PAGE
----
Other than an even stronger dip in 2010, interest rates are at their lowest point in over 70 years.  If you locked into a mortgage before 2009, you might be paying 5-6% when everyone else is paying less than 3%. 

Find the best mortgage rates with our fixed (https://www.mortgagerates.ca/mortgage-rates/fixed) and variable (https://www.mortgagerates.ca/mortgage-rates/variable) rate calculators.

You might be feeling that you’re losing out and decide that refinancing is the only option.

How Do I Know If I Should Refinance?

Refinancing can be a complicated process, and there’s more to it than just comparing interest rates.  If you shop around and find you can save 2% compared to your current mortgage, you still have to factor in all the different angles.

Remaining Balance – The interest rate will be largely affected by how much you still owe on your home.  If you still owe $400,000, then a 2% difference will be huge.  If you’re almost finished paying off your home, 2% of the balance might not make a huge difference and won’t be justified by the other fees.

Closing Costs – Refinancing is a lot like buying your house from yourself – you have to pay closing costs just like you did when you bought it the first time.  Depending on how much you still owe and when you plan to sell the home, the closing costs could completely cancel out the savings from the lower interest rate.

Some banks will offer you the ability to roll the closing costs into your mortgage payments.  This sounds great because you might get the interest rate savings and only have to pay an extra few bucks a month, but in reality you’re going to be paying interest on those closing costs for years!

Shorter Term – Your financial situation may have changed since you purchased the home, and refinancing is a great way to set everything up to pay off your home faster.  If you’re on a 20 year term right now, maybe you can refinance on a 15 or even 10 year term.  You don’t have to think of the lower mortgage rates as a way to save money – you can also think of it as a way to pay everything down more aggressively.  Lowering the term with a lower rate could help you own your home much sooner.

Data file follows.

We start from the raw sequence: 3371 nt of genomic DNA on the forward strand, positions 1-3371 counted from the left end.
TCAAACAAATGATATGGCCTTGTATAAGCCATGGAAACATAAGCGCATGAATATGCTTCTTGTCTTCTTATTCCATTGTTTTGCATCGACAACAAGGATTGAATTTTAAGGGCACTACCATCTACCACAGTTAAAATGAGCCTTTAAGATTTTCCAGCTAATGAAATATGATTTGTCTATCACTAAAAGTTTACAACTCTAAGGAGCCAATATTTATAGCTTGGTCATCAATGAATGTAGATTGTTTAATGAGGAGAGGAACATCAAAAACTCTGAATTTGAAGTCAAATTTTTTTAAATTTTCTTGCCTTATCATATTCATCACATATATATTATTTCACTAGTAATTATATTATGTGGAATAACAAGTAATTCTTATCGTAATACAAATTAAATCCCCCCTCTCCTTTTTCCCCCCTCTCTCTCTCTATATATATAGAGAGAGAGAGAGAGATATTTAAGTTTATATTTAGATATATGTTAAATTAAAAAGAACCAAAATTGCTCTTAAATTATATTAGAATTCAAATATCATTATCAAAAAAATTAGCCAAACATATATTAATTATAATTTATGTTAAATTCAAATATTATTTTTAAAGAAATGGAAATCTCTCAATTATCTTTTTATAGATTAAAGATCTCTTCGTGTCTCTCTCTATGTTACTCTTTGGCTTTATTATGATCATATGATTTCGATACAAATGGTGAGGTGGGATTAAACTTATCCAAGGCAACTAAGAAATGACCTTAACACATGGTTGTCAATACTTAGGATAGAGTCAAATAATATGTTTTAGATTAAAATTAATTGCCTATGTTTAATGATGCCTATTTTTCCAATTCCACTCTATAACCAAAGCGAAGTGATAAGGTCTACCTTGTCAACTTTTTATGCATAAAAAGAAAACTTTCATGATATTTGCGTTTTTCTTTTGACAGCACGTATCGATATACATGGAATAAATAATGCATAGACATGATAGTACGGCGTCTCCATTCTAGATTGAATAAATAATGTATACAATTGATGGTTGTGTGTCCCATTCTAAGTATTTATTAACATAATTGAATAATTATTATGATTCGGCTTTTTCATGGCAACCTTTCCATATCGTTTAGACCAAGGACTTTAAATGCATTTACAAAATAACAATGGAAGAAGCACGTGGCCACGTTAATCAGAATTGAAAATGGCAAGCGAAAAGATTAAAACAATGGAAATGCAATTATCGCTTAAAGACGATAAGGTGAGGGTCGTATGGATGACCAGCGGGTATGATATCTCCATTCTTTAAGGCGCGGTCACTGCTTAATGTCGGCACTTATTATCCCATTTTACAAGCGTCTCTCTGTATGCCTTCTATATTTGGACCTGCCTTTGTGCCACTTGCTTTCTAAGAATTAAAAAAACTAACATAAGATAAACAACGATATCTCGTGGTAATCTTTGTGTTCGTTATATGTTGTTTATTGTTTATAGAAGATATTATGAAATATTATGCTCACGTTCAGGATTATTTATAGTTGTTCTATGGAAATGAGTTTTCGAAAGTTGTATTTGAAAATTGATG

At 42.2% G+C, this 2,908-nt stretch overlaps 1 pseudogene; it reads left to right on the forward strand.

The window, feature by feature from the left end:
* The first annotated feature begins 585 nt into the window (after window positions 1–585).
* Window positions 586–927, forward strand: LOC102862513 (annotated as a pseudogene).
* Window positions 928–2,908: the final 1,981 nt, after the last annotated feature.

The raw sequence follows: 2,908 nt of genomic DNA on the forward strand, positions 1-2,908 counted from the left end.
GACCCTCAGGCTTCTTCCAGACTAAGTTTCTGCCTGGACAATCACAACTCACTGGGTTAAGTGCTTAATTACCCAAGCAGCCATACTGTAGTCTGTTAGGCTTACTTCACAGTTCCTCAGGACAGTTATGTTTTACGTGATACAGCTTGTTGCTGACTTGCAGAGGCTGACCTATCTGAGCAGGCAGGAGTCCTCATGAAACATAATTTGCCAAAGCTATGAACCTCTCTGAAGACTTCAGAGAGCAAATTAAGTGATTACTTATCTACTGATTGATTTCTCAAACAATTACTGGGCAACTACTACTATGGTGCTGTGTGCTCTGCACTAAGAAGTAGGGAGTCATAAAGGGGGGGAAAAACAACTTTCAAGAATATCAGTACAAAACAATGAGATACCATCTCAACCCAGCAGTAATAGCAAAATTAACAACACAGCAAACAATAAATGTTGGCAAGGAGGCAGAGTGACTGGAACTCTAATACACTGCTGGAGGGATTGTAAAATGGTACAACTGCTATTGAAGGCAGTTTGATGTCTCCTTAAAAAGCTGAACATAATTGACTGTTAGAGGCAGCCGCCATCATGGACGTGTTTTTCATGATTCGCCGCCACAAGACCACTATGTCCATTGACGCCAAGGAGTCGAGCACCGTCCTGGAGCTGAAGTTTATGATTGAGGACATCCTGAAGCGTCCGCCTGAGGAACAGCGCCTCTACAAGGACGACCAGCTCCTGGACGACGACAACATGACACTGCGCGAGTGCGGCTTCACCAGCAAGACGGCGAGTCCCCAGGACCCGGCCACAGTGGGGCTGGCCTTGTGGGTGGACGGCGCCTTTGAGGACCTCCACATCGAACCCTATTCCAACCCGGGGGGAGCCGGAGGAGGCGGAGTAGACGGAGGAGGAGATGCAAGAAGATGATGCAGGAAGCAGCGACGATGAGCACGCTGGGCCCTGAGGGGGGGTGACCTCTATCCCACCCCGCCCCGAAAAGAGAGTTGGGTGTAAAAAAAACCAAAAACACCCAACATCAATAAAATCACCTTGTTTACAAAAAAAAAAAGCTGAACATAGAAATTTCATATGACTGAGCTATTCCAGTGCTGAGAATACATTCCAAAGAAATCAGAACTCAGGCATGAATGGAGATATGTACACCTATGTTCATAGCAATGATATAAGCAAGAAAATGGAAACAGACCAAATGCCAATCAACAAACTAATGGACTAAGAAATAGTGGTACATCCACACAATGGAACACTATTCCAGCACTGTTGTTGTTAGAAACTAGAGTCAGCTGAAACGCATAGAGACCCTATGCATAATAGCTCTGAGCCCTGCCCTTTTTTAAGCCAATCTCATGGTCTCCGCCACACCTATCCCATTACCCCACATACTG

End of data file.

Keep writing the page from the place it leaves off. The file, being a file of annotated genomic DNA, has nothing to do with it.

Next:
Fixed vs. Variable Rates – While you’re refinancing, you might also think about switching from a fixed to a variable rate or vice-versa.  Always consider how much time you have left on your mortgage, and, as much as you or anyone else can, make an educated guess as to which way rates are going to go.  Locking into a low fixed rate is great in the short-term, but could leave you stuck paying a higher-than necessary rate when the term is up.

Calculating Your Break-even Point

Luckily, your refinancing question comes largely down to math.  Your first step is figuring out what all of the costs of refinancing are.  Once you have that number, simply figure out how long it will take for the savings from your new lower rate to pay off that amount.

For example, if the costs involved in refinancing are $2,000, and your monthly savings are going to be $110 per month, it will take 18 months to break even. 

If you’re going to live in your home for more than the year and a half, it’s looking like a good plan to refinance.

Be Wary

Always ask a lot of questions and read the details of any refinancing policy to make sure there are no hidden charges.